However big difficulty to synchronize the tempo speed LFO (LFO Mode sorting and lfo sq). Knob not accurate enough and no midi (unlike the Electrix FilterFactory). This is his main fault and I was always embarrassed when I wanted to work on long samples (chopped by LFO) or on batteries programming to MPC. In this case I was working with a Elextrix FilterFactory, stereo, controllable and synchronized via MIDI (with MPC as my brain all this ... awesome!). 4/10
on the other hand perfect for self-wha effects or tremolo guitar and bass (dreaded envelope filter). This is in my opinion where it is most comfortable. I used either as an insert on my analog console bass or guitar DI or upstream between bass / guitar is a Mindprint Envoice. Used much less plugged into a guitar or bass amp. Very good in addition to a digital synth filters a bit soft (my Yamaha CS6x example). 10/10
Never tried it with turntables but that it should be mono not agree. Not rated DJ in use.
I have this filter for 5 or 6 years, I had at the time exchanged against a vocoder Electrix (blah) ... I think I got a good deal on the spot.
+ Sound smooth and precise on a charley, slamming a snare, a funky guitar or bass, etc.. To you to experiment.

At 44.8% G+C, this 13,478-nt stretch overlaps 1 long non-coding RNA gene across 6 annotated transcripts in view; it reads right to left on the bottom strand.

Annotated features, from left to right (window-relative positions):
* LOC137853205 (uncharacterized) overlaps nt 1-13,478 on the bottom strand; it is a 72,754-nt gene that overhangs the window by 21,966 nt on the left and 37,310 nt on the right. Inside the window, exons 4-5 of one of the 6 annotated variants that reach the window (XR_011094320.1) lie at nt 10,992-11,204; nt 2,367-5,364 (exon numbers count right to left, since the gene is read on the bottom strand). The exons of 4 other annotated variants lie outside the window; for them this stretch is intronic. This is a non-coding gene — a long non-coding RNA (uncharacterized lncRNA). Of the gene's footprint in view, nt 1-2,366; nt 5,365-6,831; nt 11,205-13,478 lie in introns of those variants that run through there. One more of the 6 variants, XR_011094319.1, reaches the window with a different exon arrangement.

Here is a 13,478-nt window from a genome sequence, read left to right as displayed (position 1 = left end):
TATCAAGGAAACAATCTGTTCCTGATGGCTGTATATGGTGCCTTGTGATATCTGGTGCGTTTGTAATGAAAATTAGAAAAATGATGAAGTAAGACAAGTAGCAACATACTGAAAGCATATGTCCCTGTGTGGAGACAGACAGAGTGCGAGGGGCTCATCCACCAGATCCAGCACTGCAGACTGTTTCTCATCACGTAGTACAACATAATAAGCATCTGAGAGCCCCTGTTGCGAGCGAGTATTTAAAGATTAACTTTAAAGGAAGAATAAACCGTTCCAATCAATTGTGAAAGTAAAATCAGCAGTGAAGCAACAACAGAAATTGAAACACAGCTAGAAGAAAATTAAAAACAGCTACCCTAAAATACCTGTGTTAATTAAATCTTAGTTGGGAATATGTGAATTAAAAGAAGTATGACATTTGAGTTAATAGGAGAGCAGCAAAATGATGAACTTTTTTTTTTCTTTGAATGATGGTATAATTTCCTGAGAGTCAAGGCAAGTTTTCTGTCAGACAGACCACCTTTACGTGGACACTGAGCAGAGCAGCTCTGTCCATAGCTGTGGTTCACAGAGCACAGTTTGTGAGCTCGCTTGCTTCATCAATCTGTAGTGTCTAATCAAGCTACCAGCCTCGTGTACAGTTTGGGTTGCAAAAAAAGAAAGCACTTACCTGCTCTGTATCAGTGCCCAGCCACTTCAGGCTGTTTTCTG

+ No breath, neutral.
+ Ease, it easily gets his way ... sometimes beyond his expectations.
+ Reliability despite the cheap side knobs (on the other hand I am careful)
- No midi no sync.
- Relatively low levels of instrument inputs.
- Having pretty but inefficient meter.
- LFO frequency imprecise difficulty of manually synchronize the speed of the LFO on a beat for example.
This gear has become rare because few made by a box-Analog Lab-now closed. So if you have one like me keep it is already collected. And if you do not use it and if you're not fetish, do enjoy other musician or studio because it is a superb machine.
I think it's very good stuff studio. Least suited to the scene.
I also had a Electrix Falctory (sold because I stopped my studio activity and prog beats on MPC) I used to sync my MPC to tweak prog batteries, long samples or to control by the meridian of openings or closings filters.